The Texas fossil fuel fleet has never been tougher. How long can this last?

To keep the Texas grid running, regulators have been directing power plants to come on early and not go offline during tough conditions, even if it means delaying maintenance.

Texas needs all the electricity it can get to meet record-setting peak demands this summer.

But the fossil fuel fleet, powered by natural gas and coal, is running hotter than ever, said Michele Richmond, who represents electricity producers. That increases the chances of a major breakdown and having to remove some plants because they are too old to fix.

“We are risking our reliability every day,” said Richmond, executive director of Texas Competitive Power Advocates.

In 2021, 70% of the coal capacity on the grid was at least 30 years old, according to the independent market monitor that tracks wholesale power.

What is the price of a reliable Texas network? $2 extra a month, $1.5 billion or TBD?

ERCOT, the grid operator that handles about 90% of Texas’ electricity demand, has been mandating that plants remain in service through “reliability unit commitments,” often called RUCs.

In 2020, ERCOT used RUCs for 224 unit hours, all of which were intended to manage transmission congestion. In the second half of last year, after regulators shifted focus to reliability, the number of RUC hours increased, with 80% going to increasing capacity in the network, the market monitor said.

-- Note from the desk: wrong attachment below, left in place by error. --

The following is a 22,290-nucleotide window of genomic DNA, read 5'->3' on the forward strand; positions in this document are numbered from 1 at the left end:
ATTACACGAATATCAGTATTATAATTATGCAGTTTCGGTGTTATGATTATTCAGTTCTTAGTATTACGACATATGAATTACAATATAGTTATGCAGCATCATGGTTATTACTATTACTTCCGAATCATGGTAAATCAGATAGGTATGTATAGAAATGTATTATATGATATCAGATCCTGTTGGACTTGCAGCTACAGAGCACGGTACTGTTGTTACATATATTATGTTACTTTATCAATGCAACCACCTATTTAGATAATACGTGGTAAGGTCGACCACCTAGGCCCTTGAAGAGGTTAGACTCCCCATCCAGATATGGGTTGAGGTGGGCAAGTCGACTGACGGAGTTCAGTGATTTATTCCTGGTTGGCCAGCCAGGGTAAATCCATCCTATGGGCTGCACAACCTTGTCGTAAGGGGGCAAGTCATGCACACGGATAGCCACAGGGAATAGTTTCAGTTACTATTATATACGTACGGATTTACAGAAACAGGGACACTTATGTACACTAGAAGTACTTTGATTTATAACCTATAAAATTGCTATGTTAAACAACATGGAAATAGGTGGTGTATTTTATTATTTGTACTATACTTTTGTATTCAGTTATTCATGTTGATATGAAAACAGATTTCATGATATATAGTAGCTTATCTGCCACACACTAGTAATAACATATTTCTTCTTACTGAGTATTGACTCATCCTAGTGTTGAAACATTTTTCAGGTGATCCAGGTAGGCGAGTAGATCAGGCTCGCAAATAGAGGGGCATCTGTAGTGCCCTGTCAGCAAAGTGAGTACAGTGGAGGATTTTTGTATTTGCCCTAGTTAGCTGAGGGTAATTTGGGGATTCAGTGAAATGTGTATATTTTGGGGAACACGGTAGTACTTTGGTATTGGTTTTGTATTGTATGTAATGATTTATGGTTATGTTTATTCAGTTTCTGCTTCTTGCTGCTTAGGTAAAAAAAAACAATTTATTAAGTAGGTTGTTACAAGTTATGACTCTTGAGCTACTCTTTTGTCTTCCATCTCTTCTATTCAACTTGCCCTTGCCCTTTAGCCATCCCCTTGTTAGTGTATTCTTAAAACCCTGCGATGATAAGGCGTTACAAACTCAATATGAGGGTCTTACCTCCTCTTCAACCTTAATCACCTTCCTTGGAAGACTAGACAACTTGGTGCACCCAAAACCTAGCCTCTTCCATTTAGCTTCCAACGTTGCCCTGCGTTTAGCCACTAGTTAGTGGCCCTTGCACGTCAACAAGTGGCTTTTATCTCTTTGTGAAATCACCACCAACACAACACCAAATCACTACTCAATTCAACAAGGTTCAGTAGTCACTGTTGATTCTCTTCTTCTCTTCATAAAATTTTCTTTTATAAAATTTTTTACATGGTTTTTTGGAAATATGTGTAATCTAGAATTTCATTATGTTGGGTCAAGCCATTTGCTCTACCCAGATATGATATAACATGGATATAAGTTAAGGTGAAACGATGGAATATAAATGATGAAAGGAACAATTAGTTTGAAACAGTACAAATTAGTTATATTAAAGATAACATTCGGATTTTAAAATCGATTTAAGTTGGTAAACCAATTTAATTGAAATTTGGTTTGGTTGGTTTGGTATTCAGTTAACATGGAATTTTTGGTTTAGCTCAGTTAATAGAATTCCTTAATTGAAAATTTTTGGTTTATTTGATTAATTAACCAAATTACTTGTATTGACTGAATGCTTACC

ERCOT continues to implement the tool widely. Nearly 2,900 RUC hours were used in the first six months of 2022, more than triple the number in the same period last year.

This “creates wear and tear on the generation fleet because there are only a limited number of times a unit can be turned on,” Julia Harvey, vice president of Texas Electric Cooperatives, told a House committee in June. “So the concern, as I understand it, is that those units might not be there when they are really needed.”

The long-term solution lies in the redesign of the competitive market, a process that is expected to gain momentum in the coming months. The changes will aim to attract new investment in manageable resources that can fill in the gaps when solar and wind fall short.

Natural gas plants will be the main target, although storage batteries are becoming more advanced, and many battery projects are already in the ERCOT pipeline.

Richmond wants the Texas Public Utilities Commission to speed up market redesign because it takes two to three years to build a combined-cycle gas plant and bring it into service. That means the grid will be tight next year and the year after that, he said.

“We need to make sure this is not a 2025 and 2026 issue as well,” Richmond said.

There’s also a real risk in the fall, said Michael Jewell, a longtime energy attorney in Austin. If a late heat gust arrives, many plants could be out of commission when demand picks up.

“It is not a dis of thermal generators; it’s reality,” Jewell said. “These machines need maintenance.”

The Texas grid is holding out amid a brutal heat wave and record demand. But at what price?
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